Over that five-year span, 26% percent of Catholics said their opinion of the Catholic church had worsened, while 17% said their opinion had improved. Most said their opinion hadn’t changed.

More than two-thirds of U.S. Catholics disagree with church policies that bar women from becoming priests. And 65% say the church should allow openly gay men to be ordained.

The poll was conducted just after the leak of a draft Supreme Court majority opinion that would strike down Roe v. Wade. The views of U.S. Catholics, as expressed in the poll, were in line with the overall American public, both in regard to supporting abortion’s legality and preserving Roe.

However, there were sharp differences among major religious groupings. While 63% of Catholics said abortion should be legal in all or most cases, that stance was held by 74% of mainline Protestants and only 25% of evangelical Protestants.

Sharon Barnes of Dallas, who converted to Catholicism as a young adult, appreciates the centuries-old consistency of Catholic doctrine. Yet she differs from the church on some major social issues, including abortion.

“It’s a woman’s right to decide,” said Barnes, 65. “It’s something that you have to kind of reconcile yourself, and it’s between you and God.”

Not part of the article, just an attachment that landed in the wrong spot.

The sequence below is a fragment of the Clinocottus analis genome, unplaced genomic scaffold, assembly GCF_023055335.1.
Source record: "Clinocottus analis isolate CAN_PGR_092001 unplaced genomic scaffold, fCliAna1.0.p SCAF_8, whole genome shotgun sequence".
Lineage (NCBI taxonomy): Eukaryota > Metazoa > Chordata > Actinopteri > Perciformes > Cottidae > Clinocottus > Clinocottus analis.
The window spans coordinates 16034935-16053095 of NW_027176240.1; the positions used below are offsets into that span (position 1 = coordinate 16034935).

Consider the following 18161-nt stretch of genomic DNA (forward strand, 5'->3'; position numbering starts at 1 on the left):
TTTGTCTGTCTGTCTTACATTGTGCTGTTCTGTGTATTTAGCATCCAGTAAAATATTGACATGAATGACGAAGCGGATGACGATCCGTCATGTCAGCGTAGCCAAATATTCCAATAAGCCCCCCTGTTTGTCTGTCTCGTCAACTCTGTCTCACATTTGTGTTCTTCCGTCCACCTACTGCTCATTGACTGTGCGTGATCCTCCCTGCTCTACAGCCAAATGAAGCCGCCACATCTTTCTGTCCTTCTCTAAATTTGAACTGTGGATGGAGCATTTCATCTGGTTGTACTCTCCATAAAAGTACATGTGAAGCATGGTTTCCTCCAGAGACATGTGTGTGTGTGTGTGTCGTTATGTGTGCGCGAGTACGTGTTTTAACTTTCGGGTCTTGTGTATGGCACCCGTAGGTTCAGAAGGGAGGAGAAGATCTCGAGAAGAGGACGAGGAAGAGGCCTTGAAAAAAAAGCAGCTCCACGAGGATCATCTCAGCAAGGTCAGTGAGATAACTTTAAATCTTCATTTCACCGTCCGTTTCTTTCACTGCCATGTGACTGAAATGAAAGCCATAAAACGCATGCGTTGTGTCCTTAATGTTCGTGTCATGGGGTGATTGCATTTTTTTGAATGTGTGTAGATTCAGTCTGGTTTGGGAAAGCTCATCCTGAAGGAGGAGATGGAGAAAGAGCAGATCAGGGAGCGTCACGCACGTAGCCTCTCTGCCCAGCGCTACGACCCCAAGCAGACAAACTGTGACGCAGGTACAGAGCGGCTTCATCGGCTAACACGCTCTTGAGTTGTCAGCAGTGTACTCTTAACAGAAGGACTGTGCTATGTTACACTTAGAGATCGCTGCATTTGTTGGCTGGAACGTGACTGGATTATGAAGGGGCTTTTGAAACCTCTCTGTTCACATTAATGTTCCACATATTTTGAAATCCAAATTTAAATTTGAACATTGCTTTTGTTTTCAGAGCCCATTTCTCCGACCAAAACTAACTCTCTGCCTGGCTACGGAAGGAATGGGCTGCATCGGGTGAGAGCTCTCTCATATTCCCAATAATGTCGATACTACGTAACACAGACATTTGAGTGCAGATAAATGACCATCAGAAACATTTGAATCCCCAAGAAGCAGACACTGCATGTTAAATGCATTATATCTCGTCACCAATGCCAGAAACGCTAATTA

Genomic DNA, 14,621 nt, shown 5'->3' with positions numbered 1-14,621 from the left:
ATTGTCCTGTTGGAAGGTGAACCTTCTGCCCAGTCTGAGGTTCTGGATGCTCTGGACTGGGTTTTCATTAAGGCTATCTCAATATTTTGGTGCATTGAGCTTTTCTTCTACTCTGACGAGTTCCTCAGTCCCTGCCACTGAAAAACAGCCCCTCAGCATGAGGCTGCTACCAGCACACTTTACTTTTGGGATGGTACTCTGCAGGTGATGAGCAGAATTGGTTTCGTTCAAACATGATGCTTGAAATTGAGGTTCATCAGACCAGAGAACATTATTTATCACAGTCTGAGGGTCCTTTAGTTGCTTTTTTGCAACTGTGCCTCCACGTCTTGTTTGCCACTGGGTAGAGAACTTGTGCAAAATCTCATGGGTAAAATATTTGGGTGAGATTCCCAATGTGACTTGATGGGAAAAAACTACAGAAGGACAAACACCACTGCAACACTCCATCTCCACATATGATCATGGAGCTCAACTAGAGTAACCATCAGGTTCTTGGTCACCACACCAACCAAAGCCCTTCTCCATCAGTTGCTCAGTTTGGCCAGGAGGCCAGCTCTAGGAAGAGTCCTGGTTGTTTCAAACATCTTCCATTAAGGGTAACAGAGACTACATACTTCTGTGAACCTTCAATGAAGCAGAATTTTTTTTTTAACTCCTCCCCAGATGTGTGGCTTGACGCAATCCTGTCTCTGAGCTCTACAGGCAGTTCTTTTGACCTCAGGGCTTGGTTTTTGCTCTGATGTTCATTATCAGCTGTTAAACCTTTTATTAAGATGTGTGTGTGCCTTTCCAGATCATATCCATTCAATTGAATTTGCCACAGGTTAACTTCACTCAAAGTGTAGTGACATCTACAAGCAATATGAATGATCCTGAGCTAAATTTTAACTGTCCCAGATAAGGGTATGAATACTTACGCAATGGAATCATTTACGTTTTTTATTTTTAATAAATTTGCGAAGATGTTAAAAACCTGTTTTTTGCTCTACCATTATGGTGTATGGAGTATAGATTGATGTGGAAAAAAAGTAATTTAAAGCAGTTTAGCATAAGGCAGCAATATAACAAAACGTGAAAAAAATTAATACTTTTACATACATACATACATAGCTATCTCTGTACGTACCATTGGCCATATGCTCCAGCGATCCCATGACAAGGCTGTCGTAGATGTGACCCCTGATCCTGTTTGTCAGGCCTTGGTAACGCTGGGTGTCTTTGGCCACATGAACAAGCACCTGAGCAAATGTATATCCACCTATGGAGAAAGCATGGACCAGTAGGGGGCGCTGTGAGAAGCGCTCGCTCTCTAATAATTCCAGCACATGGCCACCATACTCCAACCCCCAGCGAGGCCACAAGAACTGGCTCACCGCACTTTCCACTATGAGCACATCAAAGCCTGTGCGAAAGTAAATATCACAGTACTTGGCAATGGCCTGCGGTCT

Pedro Gomez, a 55-year-old border patrol agent in Rio Rico, Arizona, is a lifelong Catholic who prays every night and attends church regularly. He understands the need for abortion in cases of rape, incest or saving the life of a mother, but he said he considers the procedure to be the killing of a child.

Gomez was surprised that most U.S. Catholics support some degree of abortion rights.

“There’s a lot of gray area now that was never there in my upbringing,” he said. “Maybe they’re watering down Catholicism … Now people are being able to make up their own rules.”

Ed Keeley, a 62-year-old public school teacher in Houston, also was raised Catholic. He described abortion as “a hard subject,” saying he believes in the sanctity of life but that abortion should be allowed in specific cases, including rape or incest